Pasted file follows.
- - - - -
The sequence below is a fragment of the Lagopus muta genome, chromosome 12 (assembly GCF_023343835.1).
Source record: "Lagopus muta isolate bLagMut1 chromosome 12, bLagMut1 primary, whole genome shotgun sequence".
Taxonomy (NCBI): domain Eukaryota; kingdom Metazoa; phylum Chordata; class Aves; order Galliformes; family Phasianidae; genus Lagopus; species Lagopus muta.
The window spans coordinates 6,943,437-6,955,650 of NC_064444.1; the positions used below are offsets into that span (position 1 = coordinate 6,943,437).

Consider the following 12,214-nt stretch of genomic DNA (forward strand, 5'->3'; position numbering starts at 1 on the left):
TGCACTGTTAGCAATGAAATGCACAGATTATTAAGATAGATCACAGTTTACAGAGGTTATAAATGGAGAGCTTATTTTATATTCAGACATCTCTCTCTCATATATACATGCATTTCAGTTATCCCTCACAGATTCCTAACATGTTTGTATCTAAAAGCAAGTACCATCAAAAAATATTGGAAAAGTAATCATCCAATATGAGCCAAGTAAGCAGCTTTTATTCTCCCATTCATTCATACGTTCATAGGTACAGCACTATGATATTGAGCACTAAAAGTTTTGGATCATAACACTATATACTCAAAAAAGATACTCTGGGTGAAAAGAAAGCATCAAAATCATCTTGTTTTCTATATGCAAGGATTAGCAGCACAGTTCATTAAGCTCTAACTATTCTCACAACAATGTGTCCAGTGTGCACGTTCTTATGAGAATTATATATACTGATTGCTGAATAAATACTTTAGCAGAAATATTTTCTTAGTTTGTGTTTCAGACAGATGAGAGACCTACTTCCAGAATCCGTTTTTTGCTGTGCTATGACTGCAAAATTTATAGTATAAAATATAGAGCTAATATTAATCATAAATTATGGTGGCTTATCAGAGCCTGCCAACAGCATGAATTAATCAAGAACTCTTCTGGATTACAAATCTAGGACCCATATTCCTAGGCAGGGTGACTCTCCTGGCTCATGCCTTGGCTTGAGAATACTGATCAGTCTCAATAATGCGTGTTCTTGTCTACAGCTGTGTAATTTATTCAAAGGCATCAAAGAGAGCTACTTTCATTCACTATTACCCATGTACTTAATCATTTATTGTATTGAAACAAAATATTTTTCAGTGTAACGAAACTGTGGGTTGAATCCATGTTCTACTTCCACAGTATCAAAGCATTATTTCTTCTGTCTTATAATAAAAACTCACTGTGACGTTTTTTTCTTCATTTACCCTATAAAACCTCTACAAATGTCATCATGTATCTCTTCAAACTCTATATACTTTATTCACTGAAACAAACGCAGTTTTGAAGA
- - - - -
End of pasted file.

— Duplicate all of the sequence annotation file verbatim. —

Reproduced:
The sequence below is a fragment of the Lagopus muta genome, chromosome 12 (assembly GCF_023343835.1).
Source record: "Lagopus muta isolate bLagMut1 chromosome 12, bLagMut1 primary, whole genome shotgun sequence".
Taxonomy (NCBI): domain Eukaryota; kingdom Metazoa; phylum Chordata; class Aves; order Galliformes; family Phasianidae; genus Lagopus; species Lagopus muta.
The window spans coordinates 6,943,437-6,955,650 of NC_064444.1; the positions used below are offsets into that span (position 1 = coordinate 6,943,437).

Consider the following 12,214-nt stretch of genomic DNA (forward strand, 5'->3'; position numbering starts at 1 on the left):
TGCACTGTTAGCAATGAAATGCACAGATTATTAAGATAGATCACAGTTTACAGAGGTTATAAATGGAGAGCTTATTTTATATTCAGACATCTCTCTCTCATATATACATGCATTTCAGTTATCCCTCACAGATTCCTAACATGTTTGTATCTAAAAGCAAGTACCATCAAAAAATATTGGAAAAGTAATCATCCAATATGAGCCAAGTAAGCAGCTTTTATTCTCCCATTCATTCATACGTTCATAGGTACAGCACTATGATATTGAGCACTAAAAGTTTTGGATCATAACACTATATACTCAAAAAAGATACTCTGGGTGAAAAGAAAGCATCAAAATCATCTTGTTTTCTATATGCAAGGATTAGCAGCACAGTTCATTAAGCTCTAACTATTCTCACAACAATGTGTCCAGTGTGCACGTTCTTATGAGAATTATATATACTGATTGCTGAATAAATACTTTAGCAGAAATATTTTCTTAGTTTGTGTTTCAGACAGATGAGAGACCTACTTCCAGAATCCGTTTTTTGCTGTGCTATGACTGCAAAATTTATAGTATAAAATATAGAGCTAATATTAATCATAAATTATGGTGGCTTATCAGAGCCTGCCAACAGCATGAATTAATCAAGAACTCTTCTGGATTACAAATCTAGGACCCATATTCCTAGGCAGGGTGACTCTCCTGGCTCATGCCTTGGCTTGAGAATACTGATCAGTCTCAATAATGCGTGTTCTTGTCTACAGCTGTGTAATTTATTCAAAGGCATCAAAGAGAGCTACTTTCATTCACTATTACCCATGTACTTAATCATTTATTGTATTGAAACAAAATATTTTTCAGTGTAACGAAACTGTGGGTTGAATCCATGTTCTACTTCCACAGTATCAAAGCATTATTTCTTCTGTCTTATAATAAAAACTCACTGTGACGTTTTTTTCTTCATTTACCCTATAAAACCTCTACAAATGTCATCATGTATCTCTTCAAACTCTATATACTTTATTCACTGAAACAAACGCAGTTTTGAAGA